- A desire shared with the clients for a non-pretentious, restorative, quiet, ascetic yet also rich architecture of meaningfully interconnected spaces that embrace family life yet also allow for solitude; and link one to the natural cycles through a varied play of light and shadows;
- And a rich storehouse of experienced environments that can foster contemplative beholding and reflective, empathetic, appreciative mindsets, provided there is receptivity.
Our main strategies toward achieving a sense of the spiritual are [illustrated]:
- Utilizing opportunities offered by the site’s topography and orientation;
- Linking the family daily to the beneficial light of the rising and setting sun (and, when desired, their contemplation of the nightly sky), to foster transcending the temporal and spatial frames of one’s existence, and one’s customary focus on the self;
- Seeking to foster a ritualizing of fundamental daily experiences, such as one’s rising in the morning – by poetically heightening the morning sun in the parents’ and kids’ baths; one’s being drawn upstairs by sunlight pouring through the stair tower (helps overcome the ‘basement character’ the sloped site caused in the original house); then being warmed by it at breakfast; and by experiencing the sunset while preparing or having dinner, and feeling the peace of night descend over the house and land;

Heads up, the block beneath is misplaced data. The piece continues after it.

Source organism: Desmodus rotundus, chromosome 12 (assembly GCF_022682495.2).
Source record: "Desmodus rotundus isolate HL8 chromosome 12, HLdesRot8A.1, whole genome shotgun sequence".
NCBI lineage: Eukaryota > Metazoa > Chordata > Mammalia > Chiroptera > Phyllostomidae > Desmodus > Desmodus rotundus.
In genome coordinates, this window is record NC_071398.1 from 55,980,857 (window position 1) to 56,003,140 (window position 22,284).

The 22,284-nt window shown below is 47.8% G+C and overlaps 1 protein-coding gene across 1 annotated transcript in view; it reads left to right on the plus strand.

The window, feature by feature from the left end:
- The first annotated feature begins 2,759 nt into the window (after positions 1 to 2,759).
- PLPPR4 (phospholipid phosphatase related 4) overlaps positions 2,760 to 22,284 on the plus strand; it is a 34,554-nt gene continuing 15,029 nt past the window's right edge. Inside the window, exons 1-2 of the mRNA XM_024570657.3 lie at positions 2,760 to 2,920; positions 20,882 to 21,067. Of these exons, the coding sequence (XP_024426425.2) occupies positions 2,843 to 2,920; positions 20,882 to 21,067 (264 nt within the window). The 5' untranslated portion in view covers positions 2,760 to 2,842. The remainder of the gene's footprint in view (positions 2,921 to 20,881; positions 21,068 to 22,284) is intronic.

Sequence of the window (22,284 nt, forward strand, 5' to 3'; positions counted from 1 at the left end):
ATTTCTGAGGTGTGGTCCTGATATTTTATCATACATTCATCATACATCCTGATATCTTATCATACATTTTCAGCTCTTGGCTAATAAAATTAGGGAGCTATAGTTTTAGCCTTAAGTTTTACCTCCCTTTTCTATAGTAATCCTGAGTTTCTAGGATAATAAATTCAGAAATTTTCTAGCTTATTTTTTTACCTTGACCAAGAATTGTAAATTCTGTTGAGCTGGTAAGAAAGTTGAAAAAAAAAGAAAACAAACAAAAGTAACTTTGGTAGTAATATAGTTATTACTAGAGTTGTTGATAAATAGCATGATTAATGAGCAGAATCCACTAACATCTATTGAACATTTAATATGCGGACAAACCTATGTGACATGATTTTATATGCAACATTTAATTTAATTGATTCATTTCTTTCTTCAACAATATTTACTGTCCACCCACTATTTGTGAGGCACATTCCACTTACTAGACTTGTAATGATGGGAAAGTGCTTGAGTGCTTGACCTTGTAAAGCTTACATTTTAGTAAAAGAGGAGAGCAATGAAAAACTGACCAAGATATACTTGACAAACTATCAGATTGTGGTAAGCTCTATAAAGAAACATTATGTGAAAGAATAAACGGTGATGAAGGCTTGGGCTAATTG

- Using a ‘calm’ architectural language that is careful about its amount of visual stimuli, so as to support the minds capacity for contemplation;
- Limiting the palate of building materials;
- Bringing out their ‘inner life,’ especially in stone and wood, in strategically chosen, horizontally and vertically interrelated zones, such as in the wooden grille and paneling of the main entry zone and adjacent vertical circulation; the window wall in the dining area and the expansive window seat in the living area; or at the termini of important view and movement axes. Maybe one’s paths through the house too might become ritualized experiences, as when rising in the morning, walking to the roof in the morning or evening to greet the sunrise or sunset, or when retiring at night;
- Fostering a keener awareness of one’s being part of the ‘living nature’ of the site’s plant and animal life, through multiple ways of experiencing and observing nature, from both living levels, the roof deck, and the grounds. The house’s strategically chosen transparencies and multiple exits are important here;
- Facilitating a strong sense of togetherness among the family members through the shared rituals of family life (with exposure to TV relegated to the media room downstairs), while offering sufficient possibilities for seclusion;
- Offering the family a safe haven in which to rebuild their strengths for coping with the multiple demands of modern life outside the home;
- Yet fostering a sense of integration with and openness to community, felt especially at night when the entry zone glows hospitably.